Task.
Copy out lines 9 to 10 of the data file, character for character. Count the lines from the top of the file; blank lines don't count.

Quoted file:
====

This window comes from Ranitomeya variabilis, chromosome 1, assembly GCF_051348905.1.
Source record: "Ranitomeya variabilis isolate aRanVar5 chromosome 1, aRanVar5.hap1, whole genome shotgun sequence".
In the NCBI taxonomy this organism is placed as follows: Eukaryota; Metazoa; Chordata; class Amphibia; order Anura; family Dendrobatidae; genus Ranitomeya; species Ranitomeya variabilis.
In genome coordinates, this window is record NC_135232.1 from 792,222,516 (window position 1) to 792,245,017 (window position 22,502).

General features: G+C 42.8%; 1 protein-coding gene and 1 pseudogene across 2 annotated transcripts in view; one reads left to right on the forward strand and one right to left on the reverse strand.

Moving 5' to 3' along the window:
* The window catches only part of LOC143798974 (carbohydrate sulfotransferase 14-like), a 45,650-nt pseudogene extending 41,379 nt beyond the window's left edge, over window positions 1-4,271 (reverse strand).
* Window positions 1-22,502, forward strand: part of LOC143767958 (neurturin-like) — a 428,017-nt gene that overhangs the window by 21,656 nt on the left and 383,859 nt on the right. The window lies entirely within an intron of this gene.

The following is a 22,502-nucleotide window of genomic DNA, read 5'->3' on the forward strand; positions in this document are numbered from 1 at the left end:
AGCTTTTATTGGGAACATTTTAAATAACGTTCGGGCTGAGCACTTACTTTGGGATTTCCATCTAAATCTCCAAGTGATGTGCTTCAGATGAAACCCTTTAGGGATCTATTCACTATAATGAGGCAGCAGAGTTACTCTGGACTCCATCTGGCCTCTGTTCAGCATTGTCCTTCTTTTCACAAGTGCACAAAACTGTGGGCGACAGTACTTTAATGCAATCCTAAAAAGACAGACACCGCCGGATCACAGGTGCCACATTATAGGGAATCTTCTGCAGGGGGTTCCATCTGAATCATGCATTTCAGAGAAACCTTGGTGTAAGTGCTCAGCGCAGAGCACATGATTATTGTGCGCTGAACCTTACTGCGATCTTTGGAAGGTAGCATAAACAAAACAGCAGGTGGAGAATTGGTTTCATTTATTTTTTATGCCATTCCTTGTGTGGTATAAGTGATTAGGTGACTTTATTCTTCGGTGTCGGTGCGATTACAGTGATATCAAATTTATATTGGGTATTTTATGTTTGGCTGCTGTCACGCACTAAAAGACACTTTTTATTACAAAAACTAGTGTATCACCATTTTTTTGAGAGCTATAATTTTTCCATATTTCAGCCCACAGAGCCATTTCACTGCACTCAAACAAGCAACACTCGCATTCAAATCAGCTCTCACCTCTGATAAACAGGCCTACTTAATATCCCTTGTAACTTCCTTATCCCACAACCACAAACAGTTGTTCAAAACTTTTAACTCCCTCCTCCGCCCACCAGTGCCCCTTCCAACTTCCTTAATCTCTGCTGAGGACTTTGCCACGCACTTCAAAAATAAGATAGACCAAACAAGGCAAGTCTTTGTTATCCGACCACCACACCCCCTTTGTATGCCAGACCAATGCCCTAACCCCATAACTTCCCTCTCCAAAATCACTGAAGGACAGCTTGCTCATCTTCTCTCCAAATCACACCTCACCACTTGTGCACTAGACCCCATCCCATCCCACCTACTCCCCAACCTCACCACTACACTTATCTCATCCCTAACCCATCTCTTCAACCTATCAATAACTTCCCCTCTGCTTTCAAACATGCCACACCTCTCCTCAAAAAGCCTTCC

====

The following is a 22,502-nucleotide window of genomic DNA, read 5'->3' on the forward strand; positions in this document are numbered from 1 at the left end:
AGCTTTTATTGGGAACATTTTAAATAACGTTCGGGCTGAGCACTTACTTTGGGATTTCCATCTAAATCTCCAAGTGATGTGCTTCAGATGAAACCCTTTAGGGATCTATTCACTATAATGAGGCAGCAGAGTTACTCTGGACTCCATCTGGCCTCTGTTCAGCATTGTCCTTCTTTTCACAAGTGCACAAAACTGTGGGCGACAGTACTTTAATGCAATCCTAAAAAGACAGACACCGCCGGATCACAGGTGCCACATTATAGGGAATCTTCTGCAGGGGGTTCCATCTGAATCATGCATTTCAGAGAAACCTTGGTGTAAGTGCTCAGCGCAGAGCACATGATTATTGTGCGCTGAACCTTACTGCGATCTTTGGAAGGTAGCATAAACAAAACAGCAGGTGGAGAATTGGTTTCATTTATTTTTTATGCCATTCCTTGTGTGGTATAAGTGATTAGGTGACTTTATTCTTCGGTGTCGGTGCGATTACAGTGATATCAAATTTATATTGGGTATTTTATGTTTGGCTGCTGTCACGCACTAAAAGACACTTTTTATTACAAAAACTAGTGTATCACCATTTTTTTGAGAGCTATAATTTTTCCATATTTCAGCCCACAGAGCCATTTCACTGCACTCAAACAAGCAACACTCGCATTCAAATCAGCTCTCACCTCTGATAAACAGGCCTACTTAATATCCCTTGTAACTTCCTTATCCCACAACCACAAACAGTTGTTCAAAACTTTTAACTCCCTCCTCCGCCCACCAGTGCCCCTTCCAACTTCCTTAATCTCTGCTGAGGACTTTGCCACGCACTTCAAAAATAAGATAGACCAAACAAGGCAAGTCTTTGTTATCCGACCACCACACCCCCTTTGTATGCCAGACCAATGCCCTAACCCCATAACTTCCCTCTCCAAAATCACTGAAGGACAGCTTGCTCATCTTCTCTCCAAATCACACCTCACCACTTGTGCACTAGACCCCATCCCATCCCACCTACTCCCCAACCTCACCACTACACTTATCTCATCCCTAACCCATCTCTTCAACCTATCAATAACTTCCCCTCTGCTTTCAAACATGCCACACCTCTCCTCAAAAAGCCTTCC